Alewife (Alosa pseudoharengus) and Blueback Herring (Alosa aestivalis), collectively referred to as river herring, are anadromous fish living much of their life in the ocean but which migrate to freshwater to spawn in the same streams they were born in. In the Chesapeake Bay region, Alewife begin their spawning runs in late February and early March with Blueback Herring appearing in April. Historically, river herring supported a highly valuable fishery along the Atlantic Coast of North America and were an important component of coastal food webs. Over the past few decades, river herring populations have declined by more than 90% due to habitat loss, overfishing, pollution and other threats like declining water quality, alteration of physical characteristics of streams, and issues related to climate change. We work with federal, state, academic and NGO partners to document and monitor river herring spawning in the Chesapeake Bay in an effort to conserve and restore this once prosperous and important forage fish and fishery. We also hope to understand how different land uses along streams and in watersheds affect how river herring use these spawning streams.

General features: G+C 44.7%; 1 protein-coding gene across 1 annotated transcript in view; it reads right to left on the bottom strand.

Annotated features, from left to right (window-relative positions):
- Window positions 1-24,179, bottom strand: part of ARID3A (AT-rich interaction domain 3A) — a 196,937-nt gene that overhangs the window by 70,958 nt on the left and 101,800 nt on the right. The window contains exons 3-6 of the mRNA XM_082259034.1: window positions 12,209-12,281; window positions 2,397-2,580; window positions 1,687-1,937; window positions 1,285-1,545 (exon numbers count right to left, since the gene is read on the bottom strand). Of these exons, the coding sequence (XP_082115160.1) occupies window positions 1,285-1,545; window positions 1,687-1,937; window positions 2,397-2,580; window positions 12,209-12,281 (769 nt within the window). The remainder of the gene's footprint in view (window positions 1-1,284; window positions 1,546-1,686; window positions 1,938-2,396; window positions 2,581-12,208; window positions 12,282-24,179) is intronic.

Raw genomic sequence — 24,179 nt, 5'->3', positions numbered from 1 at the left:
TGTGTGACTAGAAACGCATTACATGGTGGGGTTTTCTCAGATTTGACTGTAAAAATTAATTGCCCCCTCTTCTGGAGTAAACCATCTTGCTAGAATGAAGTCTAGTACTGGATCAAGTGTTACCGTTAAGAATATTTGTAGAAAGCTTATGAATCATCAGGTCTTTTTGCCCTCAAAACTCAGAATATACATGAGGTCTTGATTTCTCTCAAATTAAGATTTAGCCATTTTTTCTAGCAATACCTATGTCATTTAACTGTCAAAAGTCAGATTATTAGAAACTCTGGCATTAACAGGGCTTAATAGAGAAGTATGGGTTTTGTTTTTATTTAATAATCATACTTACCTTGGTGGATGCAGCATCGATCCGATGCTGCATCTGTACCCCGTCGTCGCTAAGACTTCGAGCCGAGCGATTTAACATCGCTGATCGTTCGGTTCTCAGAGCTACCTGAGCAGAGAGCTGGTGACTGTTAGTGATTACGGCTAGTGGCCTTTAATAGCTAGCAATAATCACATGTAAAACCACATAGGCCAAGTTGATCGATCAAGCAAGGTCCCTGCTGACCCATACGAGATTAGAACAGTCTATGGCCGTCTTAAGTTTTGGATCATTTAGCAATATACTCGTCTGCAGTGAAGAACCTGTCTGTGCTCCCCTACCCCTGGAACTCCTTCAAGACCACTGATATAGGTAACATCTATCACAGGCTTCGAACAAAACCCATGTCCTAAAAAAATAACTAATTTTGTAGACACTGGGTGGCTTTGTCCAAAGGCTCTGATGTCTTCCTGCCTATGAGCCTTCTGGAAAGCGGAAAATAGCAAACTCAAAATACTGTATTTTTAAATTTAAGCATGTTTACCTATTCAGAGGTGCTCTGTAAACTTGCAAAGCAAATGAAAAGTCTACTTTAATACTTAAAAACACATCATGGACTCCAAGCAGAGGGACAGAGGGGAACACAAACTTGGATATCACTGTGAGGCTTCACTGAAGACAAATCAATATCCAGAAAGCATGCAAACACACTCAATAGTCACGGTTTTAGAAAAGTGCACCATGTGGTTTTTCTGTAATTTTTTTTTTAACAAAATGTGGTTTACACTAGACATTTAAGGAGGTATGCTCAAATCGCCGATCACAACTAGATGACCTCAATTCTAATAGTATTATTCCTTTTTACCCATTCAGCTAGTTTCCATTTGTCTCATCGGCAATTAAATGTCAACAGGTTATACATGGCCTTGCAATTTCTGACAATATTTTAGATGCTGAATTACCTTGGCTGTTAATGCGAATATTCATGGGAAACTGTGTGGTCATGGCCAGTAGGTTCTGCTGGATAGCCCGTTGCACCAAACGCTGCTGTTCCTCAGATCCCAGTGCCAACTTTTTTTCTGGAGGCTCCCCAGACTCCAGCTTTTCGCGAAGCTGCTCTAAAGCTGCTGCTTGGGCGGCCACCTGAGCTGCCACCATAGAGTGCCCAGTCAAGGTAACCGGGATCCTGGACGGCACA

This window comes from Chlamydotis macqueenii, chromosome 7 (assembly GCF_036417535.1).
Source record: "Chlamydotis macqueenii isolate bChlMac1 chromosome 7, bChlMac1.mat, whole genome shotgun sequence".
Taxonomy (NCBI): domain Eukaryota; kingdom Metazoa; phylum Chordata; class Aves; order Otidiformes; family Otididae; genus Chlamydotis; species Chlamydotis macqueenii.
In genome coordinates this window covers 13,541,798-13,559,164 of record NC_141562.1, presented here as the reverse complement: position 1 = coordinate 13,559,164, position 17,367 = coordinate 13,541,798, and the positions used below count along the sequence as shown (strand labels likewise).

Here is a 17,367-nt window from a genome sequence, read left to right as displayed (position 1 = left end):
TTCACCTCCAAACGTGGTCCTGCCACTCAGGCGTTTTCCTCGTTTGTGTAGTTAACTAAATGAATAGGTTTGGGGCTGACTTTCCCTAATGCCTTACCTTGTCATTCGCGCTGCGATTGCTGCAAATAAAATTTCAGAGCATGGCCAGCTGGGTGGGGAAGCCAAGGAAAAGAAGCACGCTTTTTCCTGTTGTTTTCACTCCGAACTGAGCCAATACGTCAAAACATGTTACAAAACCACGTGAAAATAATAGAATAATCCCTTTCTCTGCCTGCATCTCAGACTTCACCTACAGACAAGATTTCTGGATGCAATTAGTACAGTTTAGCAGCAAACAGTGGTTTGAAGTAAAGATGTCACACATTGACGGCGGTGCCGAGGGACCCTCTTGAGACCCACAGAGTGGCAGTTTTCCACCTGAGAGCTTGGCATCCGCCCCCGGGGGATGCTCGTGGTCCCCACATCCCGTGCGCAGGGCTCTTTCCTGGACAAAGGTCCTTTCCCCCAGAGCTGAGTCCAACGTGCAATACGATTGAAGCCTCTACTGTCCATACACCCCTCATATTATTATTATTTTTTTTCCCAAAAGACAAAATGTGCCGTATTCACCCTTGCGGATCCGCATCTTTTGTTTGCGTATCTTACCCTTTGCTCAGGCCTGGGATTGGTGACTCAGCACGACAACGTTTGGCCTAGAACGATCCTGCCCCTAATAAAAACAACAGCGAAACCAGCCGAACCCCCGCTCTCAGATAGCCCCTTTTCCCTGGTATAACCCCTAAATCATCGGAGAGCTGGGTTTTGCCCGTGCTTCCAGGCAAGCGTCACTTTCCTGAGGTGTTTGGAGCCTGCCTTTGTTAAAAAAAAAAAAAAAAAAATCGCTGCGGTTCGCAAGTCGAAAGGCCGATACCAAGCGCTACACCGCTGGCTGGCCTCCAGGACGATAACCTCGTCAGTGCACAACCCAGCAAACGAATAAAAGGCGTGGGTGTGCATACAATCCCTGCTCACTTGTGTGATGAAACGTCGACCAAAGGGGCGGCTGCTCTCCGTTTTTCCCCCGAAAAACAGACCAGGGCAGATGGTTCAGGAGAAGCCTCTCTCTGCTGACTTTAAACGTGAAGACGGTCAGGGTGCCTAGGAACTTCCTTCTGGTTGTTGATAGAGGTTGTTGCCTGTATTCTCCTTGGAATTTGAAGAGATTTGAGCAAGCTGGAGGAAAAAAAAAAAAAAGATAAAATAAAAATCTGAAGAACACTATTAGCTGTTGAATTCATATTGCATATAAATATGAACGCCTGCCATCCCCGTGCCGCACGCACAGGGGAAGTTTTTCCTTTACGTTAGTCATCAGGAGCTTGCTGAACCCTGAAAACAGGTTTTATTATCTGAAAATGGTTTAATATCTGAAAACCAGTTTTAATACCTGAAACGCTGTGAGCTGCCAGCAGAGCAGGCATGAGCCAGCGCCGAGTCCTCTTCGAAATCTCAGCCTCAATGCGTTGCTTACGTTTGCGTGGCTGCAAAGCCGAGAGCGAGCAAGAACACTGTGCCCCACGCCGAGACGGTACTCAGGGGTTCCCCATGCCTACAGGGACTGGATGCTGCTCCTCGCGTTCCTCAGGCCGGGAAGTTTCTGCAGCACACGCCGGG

We’re documenting the presence or absence of river herring in the major tributaries of the Chesapeake Bay, and in those tributaries where we find river herring we’re using sonar, animal tracking, and environmental DNA technology, along with traditional biological sampling, to study population dynamics. We combine these data with maps of land cover, topography, and stream networks to quantify the land uses associated with river herring presence in streams. We can examine the land near a fish survey point, the land along the stream that the herring swam up to reach the survey location, and the watershed that drains to the survey location. We use statistical models to understand how these measures relate to river herring habitat use and to predict how likely river herring are to be present in other streams.